2021-03Zeitschriftenartikel DOI: 10.1177/0191453720910450
Is there another people? Populism, radical democracy and immanent critique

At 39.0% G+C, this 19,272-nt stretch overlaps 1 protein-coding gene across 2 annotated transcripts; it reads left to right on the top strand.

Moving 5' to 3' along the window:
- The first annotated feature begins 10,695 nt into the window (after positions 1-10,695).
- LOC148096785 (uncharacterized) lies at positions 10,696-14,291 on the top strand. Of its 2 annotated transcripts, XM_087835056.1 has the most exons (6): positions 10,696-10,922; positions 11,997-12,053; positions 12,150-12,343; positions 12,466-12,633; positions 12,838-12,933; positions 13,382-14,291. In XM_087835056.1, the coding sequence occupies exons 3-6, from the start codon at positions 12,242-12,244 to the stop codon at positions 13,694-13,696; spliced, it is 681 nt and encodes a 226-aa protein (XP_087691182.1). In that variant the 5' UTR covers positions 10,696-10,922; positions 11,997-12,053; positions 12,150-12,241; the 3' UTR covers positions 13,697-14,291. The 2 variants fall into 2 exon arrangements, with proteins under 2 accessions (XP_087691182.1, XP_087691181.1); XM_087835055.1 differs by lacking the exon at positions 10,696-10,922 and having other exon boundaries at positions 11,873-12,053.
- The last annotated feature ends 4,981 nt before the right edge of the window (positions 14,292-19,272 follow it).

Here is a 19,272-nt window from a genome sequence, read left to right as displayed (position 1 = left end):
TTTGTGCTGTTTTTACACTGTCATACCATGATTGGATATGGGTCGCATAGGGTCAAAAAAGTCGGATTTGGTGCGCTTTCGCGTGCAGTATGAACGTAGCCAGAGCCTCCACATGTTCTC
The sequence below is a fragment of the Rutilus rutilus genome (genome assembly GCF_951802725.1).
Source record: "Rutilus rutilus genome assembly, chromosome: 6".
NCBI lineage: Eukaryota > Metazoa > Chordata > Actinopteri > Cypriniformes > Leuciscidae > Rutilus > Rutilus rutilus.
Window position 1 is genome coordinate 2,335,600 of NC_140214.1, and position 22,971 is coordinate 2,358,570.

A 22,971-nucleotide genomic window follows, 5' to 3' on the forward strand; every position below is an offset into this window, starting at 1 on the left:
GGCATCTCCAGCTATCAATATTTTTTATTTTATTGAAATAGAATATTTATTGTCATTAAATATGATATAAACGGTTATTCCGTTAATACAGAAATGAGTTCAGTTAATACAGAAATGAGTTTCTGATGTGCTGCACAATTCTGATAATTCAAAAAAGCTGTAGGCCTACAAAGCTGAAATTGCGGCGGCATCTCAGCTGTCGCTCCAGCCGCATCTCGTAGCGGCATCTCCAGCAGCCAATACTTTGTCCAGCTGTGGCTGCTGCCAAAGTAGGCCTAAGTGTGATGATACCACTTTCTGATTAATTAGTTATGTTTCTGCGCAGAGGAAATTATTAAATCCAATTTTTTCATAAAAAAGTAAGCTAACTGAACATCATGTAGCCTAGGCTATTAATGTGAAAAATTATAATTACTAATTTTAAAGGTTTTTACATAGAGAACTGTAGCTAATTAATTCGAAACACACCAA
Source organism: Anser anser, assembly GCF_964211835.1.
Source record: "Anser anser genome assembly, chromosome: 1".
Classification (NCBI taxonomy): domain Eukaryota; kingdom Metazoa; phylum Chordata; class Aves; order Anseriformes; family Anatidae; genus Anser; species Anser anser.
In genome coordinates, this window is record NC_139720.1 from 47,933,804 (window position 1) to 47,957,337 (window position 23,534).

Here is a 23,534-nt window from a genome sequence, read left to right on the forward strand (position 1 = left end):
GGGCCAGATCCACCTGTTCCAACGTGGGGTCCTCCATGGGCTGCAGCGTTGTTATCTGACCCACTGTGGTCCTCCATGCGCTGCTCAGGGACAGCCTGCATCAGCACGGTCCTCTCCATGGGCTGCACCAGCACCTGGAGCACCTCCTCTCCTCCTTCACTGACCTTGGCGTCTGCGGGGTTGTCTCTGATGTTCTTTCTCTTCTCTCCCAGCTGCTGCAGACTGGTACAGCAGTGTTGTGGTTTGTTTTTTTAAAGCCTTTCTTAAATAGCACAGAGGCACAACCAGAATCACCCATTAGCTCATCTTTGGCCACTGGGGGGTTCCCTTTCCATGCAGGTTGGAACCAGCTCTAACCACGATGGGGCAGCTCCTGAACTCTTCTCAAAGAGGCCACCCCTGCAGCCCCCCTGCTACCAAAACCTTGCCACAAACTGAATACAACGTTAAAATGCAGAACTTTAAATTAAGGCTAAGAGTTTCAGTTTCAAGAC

This article explores the possibility of a notion of left-wing populism that is conceptually opposedto the identitarian logic of embodiment that characterises right-populist interpellations of ‘thepeople’. In the first part, I will demonstrate, that in Laclau’s constructivist approach, any populistembodiment of the people actually has a partial, subaltern and performative origin. On this basis, itbecomes possible to distinguish between a radical-democratic version of the people that is self-reflexively aware of this origin and a regressive and reified one that ideologically betrays andnegates its own subaltern tradition of democratic struggle by proclaiming to embody a positive,pre-established substance of ‘rooted’, ‘well-born’ community. In the second part of the article,I will focus on this self-negation as a starting point for an immanent critique of right-wing populism.Such an immanent critique is promising, because it could overcome the shortcomings of deci-sionism and moralism that limit the contemporary critique of right-wing populism. However, itremains still an open question how to defend and define a negativist truth of political communityand subjectivation that is necessary for developing such a left-Hegelian critique of regressive andreified notions of ‘the people’.
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